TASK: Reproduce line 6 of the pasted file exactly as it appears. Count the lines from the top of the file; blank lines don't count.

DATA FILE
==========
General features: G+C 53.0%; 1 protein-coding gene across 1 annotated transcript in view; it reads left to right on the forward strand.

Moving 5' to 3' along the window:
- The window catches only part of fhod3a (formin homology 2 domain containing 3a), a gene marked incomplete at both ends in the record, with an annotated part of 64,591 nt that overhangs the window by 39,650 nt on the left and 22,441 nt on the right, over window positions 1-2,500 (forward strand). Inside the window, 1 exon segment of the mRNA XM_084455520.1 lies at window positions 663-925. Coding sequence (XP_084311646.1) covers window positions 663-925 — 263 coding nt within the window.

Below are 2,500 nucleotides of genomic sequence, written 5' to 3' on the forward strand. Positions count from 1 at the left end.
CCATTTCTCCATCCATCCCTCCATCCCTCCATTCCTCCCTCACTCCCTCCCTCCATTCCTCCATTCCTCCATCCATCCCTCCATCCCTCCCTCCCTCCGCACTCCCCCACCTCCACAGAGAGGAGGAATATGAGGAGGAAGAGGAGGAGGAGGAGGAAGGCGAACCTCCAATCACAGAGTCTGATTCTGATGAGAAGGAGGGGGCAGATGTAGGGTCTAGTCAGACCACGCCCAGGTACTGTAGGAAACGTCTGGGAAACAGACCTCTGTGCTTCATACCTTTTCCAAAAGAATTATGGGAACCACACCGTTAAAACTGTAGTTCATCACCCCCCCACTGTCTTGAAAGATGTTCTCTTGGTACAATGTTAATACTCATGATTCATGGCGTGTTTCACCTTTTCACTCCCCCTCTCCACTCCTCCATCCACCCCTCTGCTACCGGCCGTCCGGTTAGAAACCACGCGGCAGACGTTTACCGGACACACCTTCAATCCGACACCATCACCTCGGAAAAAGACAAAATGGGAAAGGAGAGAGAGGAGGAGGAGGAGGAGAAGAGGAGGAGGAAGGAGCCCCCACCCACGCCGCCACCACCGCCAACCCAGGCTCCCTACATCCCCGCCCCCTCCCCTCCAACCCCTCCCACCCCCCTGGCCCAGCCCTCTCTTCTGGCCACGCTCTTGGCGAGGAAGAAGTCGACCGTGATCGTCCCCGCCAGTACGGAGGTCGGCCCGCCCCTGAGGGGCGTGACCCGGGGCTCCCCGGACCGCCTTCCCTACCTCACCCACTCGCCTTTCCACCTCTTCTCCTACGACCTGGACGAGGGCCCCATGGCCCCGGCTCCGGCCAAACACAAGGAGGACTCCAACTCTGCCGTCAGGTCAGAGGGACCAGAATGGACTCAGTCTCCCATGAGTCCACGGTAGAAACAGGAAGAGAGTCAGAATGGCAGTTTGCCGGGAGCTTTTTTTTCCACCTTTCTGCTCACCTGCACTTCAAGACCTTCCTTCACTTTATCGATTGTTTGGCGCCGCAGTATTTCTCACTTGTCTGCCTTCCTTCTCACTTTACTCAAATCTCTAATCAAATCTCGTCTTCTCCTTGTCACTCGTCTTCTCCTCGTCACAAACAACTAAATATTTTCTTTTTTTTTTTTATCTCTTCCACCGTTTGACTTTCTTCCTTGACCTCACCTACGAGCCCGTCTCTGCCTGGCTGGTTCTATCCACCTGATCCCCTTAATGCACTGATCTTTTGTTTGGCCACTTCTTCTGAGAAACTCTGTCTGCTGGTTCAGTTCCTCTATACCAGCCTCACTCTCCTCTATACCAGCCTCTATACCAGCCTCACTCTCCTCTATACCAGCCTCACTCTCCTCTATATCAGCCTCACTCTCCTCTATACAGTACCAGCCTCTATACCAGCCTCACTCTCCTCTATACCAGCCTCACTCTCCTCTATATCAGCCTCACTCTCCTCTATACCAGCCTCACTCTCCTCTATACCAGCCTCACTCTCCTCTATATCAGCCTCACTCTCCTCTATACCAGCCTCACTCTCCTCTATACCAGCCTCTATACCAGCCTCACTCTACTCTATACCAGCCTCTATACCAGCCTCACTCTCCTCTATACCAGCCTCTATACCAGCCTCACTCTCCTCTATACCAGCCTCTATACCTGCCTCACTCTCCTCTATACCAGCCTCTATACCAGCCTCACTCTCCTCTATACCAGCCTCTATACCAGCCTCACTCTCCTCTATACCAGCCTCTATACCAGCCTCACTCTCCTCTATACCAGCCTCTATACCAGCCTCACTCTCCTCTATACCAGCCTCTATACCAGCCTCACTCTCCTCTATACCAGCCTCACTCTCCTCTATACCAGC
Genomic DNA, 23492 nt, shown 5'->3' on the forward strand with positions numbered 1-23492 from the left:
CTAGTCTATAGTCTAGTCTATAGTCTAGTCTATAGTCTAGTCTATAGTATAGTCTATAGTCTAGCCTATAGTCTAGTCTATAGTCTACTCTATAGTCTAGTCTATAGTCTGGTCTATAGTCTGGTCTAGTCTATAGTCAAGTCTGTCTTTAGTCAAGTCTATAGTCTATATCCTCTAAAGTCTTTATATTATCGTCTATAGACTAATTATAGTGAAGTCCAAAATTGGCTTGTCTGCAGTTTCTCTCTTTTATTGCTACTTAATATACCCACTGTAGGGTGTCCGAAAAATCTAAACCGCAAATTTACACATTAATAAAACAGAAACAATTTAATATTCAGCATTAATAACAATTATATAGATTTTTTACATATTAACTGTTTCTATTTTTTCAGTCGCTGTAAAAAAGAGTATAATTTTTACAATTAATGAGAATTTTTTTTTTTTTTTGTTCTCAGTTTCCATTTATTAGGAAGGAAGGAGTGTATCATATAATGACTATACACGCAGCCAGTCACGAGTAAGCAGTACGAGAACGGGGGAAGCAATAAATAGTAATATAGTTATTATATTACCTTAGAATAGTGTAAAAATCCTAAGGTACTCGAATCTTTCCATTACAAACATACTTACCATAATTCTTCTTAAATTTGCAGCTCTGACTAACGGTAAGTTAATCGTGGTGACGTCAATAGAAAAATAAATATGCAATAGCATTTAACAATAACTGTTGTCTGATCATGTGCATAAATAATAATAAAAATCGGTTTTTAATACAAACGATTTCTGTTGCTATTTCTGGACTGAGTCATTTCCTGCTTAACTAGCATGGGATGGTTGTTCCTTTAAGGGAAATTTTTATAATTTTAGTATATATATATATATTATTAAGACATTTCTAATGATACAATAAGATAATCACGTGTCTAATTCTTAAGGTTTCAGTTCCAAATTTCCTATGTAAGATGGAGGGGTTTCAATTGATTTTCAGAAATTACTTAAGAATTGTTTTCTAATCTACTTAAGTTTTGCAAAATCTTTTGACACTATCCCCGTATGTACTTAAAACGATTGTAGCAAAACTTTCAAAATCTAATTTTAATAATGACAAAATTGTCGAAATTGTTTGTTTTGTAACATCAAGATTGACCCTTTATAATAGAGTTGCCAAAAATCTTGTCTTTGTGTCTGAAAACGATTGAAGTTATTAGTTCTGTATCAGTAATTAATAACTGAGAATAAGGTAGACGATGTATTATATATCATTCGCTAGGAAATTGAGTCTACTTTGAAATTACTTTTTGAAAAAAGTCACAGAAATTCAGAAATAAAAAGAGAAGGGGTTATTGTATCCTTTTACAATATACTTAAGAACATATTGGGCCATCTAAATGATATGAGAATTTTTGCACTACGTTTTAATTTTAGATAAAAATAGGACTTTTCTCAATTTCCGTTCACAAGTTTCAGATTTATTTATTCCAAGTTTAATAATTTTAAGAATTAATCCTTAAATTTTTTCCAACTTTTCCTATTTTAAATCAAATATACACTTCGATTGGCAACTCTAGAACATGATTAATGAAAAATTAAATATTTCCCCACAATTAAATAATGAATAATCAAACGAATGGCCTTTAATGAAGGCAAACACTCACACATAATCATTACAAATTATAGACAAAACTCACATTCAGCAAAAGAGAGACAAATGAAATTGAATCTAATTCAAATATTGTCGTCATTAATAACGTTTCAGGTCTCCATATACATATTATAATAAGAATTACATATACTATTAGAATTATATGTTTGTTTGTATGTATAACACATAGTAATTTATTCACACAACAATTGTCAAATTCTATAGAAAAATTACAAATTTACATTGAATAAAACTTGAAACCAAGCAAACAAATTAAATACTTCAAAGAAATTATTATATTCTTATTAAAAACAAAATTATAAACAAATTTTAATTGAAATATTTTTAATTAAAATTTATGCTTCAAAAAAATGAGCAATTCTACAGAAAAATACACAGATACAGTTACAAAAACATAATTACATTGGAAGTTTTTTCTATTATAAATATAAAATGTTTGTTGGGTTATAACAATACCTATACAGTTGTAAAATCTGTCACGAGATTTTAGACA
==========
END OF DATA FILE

Genomic DNA, 23492 nt, shown 5'->3' on the forward strand with positions numbered 1-23492 from the left: